my thoughts are flat, stretched thin and taut across the surface of the earth. i breathe knowingly; the back of my chest rubs against my shirt. you will not always feel like this.


i ascended the cathedral twice today. why aren't you always training? i ask myself. i ask myself every day. no one takes the stairs beyond the eleventh floor. the elevators are alien; students pack in shoulder to shoulder and most of them ignore me.

"i love your hair!" one of them shouts from the back. i pull an earphone out and raise an eyebrow. she means me, right? they always mean me these days. people i can't recognize will recognize me and say hi. i always smile and ask them what's up. sometimes i make them feel awkward, and i'm not sure if i mean it.

"thanks," i reply. once, someone said to me, 'just thank them and accept the compliment and move on,' when i was struggling to justify not getting complimented.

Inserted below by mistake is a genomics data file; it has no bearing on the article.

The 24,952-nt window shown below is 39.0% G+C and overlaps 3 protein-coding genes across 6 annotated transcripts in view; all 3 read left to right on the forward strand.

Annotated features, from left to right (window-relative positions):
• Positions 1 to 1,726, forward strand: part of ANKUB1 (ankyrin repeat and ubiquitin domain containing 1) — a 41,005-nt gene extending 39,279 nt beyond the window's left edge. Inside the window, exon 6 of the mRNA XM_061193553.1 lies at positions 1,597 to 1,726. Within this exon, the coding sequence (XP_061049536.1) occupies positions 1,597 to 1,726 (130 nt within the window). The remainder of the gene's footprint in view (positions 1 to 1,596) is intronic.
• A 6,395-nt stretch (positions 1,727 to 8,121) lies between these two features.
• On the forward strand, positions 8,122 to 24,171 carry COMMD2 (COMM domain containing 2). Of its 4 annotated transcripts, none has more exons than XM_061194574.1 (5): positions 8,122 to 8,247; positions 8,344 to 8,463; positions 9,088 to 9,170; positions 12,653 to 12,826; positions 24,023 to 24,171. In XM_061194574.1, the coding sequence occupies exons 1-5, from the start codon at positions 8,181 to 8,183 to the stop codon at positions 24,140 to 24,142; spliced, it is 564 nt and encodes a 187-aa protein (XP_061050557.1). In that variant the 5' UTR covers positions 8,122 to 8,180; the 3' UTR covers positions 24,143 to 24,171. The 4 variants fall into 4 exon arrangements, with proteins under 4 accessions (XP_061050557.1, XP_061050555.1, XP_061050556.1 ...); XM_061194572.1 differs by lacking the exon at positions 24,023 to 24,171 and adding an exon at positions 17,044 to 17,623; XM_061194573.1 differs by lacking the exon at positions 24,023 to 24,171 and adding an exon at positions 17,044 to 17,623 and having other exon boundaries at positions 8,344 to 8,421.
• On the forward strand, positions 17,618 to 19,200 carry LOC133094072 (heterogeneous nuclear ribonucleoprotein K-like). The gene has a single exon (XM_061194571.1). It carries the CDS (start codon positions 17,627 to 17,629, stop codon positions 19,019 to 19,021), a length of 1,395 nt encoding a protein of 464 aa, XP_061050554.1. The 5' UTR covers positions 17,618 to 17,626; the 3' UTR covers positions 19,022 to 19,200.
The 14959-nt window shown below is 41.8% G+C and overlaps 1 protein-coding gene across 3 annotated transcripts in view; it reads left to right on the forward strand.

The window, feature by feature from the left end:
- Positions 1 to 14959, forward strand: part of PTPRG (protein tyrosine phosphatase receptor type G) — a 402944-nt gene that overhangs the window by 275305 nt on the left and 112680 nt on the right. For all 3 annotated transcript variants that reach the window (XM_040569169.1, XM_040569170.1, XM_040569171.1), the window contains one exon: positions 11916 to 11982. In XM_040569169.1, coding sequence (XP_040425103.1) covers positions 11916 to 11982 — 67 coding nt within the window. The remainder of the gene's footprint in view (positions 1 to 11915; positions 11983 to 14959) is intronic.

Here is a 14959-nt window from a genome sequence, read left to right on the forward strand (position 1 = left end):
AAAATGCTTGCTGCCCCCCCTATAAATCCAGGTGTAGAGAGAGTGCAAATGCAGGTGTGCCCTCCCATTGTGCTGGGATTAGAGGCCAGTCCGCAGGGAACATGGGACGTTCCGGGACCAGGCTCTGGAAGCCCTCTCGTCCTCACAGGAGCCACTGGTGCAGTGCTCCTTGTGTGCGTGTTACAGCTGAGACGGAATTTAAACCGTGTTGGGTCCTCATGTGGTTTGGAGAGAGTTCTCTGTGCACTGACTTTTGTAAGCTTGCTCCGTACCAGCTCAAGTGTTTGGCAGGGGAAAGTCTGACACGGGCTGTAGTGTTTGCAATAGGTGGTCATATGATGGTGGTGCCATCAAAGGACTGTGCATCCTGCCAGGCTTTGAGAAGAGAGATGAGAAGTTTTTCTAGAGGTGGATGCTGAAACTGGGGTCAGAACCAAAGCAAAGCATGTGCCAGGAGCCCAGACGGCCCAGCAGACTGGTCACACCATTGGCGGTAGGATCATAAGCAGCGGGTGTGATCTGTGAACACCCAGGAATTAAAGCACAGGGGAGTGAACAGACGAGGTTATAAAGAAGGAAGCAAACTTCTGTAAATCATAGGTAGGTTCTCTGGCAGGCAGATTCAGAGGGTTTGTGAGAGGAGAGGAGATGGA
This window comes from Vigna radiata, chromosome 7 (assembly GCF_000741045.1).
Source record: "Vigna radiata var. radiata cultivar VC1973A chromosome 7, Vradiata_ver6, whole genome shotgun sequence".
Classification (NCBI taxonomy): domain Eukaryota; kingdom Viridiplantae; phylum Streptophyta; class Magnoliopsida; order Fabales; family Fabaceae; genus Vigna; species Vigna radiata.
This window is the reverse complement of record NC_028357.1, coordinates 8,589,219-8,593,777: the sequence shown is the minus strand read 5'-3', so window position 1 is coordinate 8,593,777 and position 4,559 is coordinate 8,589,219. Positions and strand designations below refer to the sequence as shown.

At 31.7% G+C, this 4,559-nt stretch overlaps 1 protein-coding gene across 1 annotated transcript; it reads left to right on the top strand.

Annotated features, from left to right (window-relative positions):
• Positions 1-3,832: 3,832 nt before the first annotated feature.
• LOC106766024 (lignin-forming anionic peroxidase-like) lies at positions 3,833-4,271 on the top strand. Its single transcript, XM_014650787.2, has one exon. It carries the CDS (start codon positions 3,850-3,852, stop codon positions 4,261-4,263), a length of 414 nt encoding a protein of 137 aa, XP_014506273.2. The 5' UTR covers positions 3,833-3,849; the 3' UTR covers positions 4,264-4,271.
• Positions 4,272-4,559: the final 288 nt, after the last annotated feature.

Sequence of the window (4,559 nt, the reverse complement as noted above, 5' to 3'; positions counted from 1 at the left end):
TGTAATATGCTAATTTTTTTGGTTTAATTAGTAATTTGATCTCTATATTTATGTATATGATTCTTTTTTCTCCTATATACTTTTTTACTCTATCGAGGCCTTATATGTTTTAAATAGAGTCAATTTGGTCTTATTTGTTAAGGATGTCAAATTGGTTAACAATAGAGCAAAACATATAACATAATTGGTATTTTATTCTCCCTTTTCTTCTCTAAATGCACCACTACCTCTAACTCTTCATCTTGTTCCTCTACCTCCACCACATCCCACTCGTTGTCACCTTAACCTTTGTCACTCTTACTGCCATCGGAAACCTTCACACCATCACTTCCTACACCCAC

last week, i checked my snake hut. it was still there. i added grapevine. it will probably stay there. someday, it won't be there anymore, and i'm okay with that.

15 September 2016 22:15

James Truslow Adams vs. Andrew Carnegie

Yesterday, I brought the canonical picture of Andrew Carnegie to happy hour at a bar over in Pitt's territory to perform an experiment, based on the frequent misattribution of his face to James Truslow Adam's name. I wanted to get a rough idea of how recognizeable Andy's face is to people outside of the CMU bubble, in order to quell my complete disbelief that people mistake him for JTA.